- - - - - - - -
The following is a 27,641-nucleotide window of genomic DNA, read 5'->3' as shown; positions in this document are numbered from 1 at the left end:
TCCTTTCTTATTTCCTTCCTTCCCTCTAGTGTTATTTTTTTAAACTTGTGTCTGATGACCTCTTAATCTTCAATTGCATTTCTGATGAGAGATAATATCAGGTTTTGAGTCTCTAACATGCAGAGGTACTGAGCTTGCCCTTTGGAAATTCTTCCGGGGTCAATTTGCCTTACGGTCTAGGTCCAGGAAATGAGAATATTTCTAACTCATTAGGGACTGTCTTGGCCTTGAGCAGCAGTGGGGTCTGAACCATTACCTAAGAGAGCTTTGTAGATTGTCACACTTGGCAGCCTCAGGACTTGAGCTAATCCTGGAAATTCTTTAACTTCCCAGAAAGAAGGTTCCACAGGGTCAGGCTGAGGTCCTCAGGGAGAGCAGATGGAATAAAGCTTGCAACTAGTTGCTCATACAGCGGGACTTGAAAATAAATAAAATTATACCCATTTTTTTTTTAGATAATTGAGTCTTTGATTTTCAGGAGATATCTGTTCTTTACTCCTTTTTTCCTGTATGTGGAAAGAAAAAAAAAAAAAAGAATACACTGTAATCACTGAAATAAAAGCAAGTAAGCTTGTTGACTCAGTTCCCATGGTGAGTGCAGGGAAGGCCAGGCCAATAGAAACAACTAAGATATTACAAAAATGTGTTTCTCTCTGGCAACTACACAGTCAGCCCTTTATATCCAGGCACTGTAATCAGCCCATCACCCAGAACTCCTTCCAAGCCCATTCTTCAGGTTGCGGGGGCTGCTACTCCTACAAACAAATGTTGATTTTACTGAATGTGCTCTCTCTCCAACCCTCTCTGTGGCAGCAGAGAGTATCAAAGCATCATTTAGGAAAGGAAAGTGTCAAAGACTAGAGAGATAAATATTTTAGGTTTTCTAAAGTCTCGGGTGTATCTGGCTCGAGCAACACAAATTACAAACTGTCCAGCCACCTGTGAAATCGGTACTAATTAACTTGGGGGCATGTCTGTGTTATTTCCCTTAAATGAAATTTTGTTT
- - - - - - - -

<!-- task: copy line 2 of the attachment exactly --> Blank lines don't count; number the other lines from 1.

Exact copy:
TCCTTTCTTATTTCCTTCCTTCCCTCTAGTGTTATTTTTTTAAACTTGTGTCTGATGACCTCTTAATCTTCAATTGCATTTCTGATGAGAGATAATATCAGGTTTTGAGTCTCTAACATGCAGAGGTACTGAGCTTGCCCTTTGGAAATTCTTCCGGGGTCAATTTGCCTTACGGTCTAGGTCCAGGAAATGAGAATATTTCTAACTCATTAGGGACTGTCTTGGCCTTGAGCAGCAGTGGGGTCTGAACCATTACCTAAGAGAGCTTTGTAGATTGTCACACTTGGCAGCCTCAGGACTTGAGCTAATCCTGGAAATTCTTTAACTTCCCAGAAAGAAGGTTCCACAGGGTCAGGCTGAGGTCCTCAGGGAGAGCAGATGGAATAAAGCTTGCAACTAGTTGCTCATACAGCGGGACTTGAAAATAAATAAAATTATACCCATTTTTTTTTTAGATAATTGAGTCTTTGATTTTCAGGAGATATCTGTTCTTTACTCCTTTTTTCCTGTATGTGGAAAGAAAAAAAAAAAAAAGAATACACTGTAATCACTGAAATAAAAGCAAGTAAGCTTGTTGACTCAGTTCCCATGGTGAGTGCAGGGAAGGCCAGGCCAATAGAAACAACTAAGATATTACAAAAATGTGTTTCTCTCTGGCAACTACACAGTCAGCCCTTTATATCCAGGCACTGTAATCAGCCCATCACCCAGAACTCCTTCCAAGCCCATTCTTCAGGTTGCGGGGGCTGCTACTCCTACAAACAAATGTTGATTTTACTGAATGTGCTCTCTCTCCAACCCTCTCTGTGGCAGCAGAGAGTATCAAAGCATCATTTAGGAAAGGAAAGTGTCAAAGACTAGAGAGATAAATATTTTAGGTTTTCTAAAGTCTCGGGTGTATCTGGCTCGAGCAACACAAATTACAAACTGTCCAGCCACCTGTGAAATCGGTACTAATTAACTTGGGGGCATGTCTGTGTTATTTCCCTTAAATGAAATTTTGTTT